Beneficial Ownership in the Investment Industry: A Strategy to Roll Back Anonymous Capital

77 Pages Posted: 24 Oct 2019

Date Written: October 7, 2019

Abstract

Current regulation of the investment industry and securities trading primarily focuses on protecting investors and maintaining the soundness of the investment and securities market. While financial institutions and other intermediaries are usually also bound to perform customer due diligence and anti-money laundering procedures to prevent illicit financial flows, the secrecy underpinning the investment industry and securities trading significantly undermines measures to address tax evasion, corruption and money laundering. The main secrecy problem in the investment industry and securities trading is that no single party has access to a full picture of individual chains of ownership, meaning nobody fully knows who owns what. At best, some parties have access to partial information.

Two recent transparency advancements improved the investment industry’s situation, but only marginally. Many countries, especially in the EU, have started to establish beneficial ownership registries, where companies, trusts, partnerships and other legal vehicles have to disclose their “beneficial owners”, the individuals who ultimately own, control or benefit from a legal vehicle. However, investment entities (as well as companies listed on a stock exchange, whose shares may be held by investment entities as underlying financial assets) are in many cases being excluded from the scope of these new beneficial ownership registries, either by law or in practice.

The other transparency breakthrough is the OECD’s Common Reporting Standard (CRS) for automatic exchange of information. However, many loopholes and exemptions prevent the new standard from being truly effective at solving the secrecy problem of the investment industry and securities trading. Notwithstanding the many loopholes and exemptions, when the CRS does apply to the investment industry, it only covers information about the value and income from investment entities. It does not collect information on the underlying securities held by investors through investment entities. This makes it impossible for authorities to detect misreporting or underreporting.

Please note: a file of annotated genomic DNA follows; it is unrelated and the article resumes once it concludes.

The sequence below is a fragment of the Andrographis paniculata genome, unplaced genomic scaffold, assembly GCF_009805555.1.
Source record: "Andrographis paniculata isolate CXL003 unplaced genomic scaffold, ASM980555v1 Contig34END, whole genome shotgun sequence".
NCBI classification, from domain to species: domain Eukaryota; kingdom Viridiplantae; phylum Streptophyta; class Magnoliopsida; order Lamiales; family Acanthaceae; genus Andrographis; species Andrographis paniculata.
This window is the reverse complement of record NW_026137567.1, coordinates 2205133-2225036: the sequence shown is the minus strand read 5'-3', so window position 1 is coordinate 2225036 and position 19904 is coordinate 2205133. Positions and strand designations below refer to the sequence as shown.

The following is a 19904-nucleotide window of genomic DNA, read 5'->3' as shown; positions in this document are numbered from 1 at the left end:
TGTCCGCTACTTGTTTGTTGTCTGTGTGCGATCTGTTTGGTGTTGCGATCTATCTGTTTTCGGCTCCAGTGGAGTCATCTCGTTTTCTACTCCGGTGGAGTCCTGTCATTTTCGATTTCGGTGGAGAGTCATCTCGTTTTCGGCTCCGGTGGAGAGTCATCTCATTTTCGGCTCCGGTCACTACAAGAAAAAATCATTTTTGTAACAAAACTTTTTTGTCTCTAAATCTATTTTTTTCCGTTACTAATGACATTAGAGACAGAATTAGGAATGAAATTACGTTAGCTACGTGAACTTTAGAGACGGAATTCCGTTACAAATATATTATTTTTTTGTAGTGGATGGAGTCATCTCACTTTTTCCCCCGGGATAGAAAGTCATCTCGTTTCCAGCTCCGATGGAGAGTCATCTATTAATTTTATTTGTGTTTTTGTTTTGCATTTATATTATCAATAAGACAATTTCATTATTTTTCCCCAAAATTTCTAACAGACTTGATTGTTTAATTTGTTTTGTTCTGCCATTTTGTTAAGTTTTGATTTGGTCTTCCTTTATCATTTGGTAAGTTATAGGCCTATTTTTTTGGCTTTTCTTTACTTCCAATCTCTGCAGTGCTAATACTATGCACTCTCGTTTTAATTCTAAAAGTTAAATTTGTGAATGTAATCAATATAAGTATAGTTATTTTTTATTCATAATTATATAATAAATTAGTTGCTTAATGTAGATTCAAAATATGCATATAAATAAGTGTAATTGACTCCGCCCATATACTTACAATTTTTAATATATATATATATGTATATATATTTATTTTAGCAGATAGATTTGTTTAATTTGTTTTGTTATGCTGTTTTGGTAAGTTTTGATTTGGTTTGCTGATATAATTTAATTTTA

To address these secrecy problems, the most comprehensive solution to the secrecy underpinning the investment industry and securities trading could be to disclose every individual that directly or indirectly holds: (i) any interest in an investment fund, (ii) any interest in an underlying financial asset (eg a share in a company listed on a stock exchange), and (iii) how the individual holds these underlying securities, including all intermediaries involved. Given the current trend of super-fast trading where securities may be held for just a few seconds, ownership could be reported regarding the situation at the end of the business day (identifying only the last end-investors who held each interest in the investment fund and in the underlying security at the end of each business day). In addition, this comprehensive identification of the end-investor and its beneficial owner (the individual end-investor) should involve replacing omnibus accounts (that pool together money from many different investors) and employ segregated accounts at the end-investor beneficial ownership level. To be comprehensive in its scope, beneficial ownership thresholds for legal persons (currently at “more than 25%” of ownership) should be lowered so as to require any individual holding any interest in an investment fund or in a financial asset (eg holding one share in Apple) to be registered as a beneficial owner. By identifying every individual holding at least one share or unit of interest it would be possible to account for every underlying financial asset, and every interest in an investment fund in the world (or at least in a given market). This granular ownership detail about every existing investment fund and every underlying financial asset would ensure that there is no case of underreporting or double reporting of financial assets (to prevent evading income tax, capital gains tax, or trying to obtain illegal tax refunds).

Keywords: beneficial ownership, aml, investment fund, collective investment vehicle, hedge fund, automatic exchange of information

Suggested Citation

Knobel, Andres, Beneficial Ownership in the Investment Industry: A Strategy to Roll Back Anonymous Capital (October 7, 2019). Available at SSRN: https://ssrn.com/abstract=3470358 or http://dx.doi.org/10.2139/ssrn.3470358

Andres Knobel (Contact Author)

Tax Justice Network ( email )

Argentina

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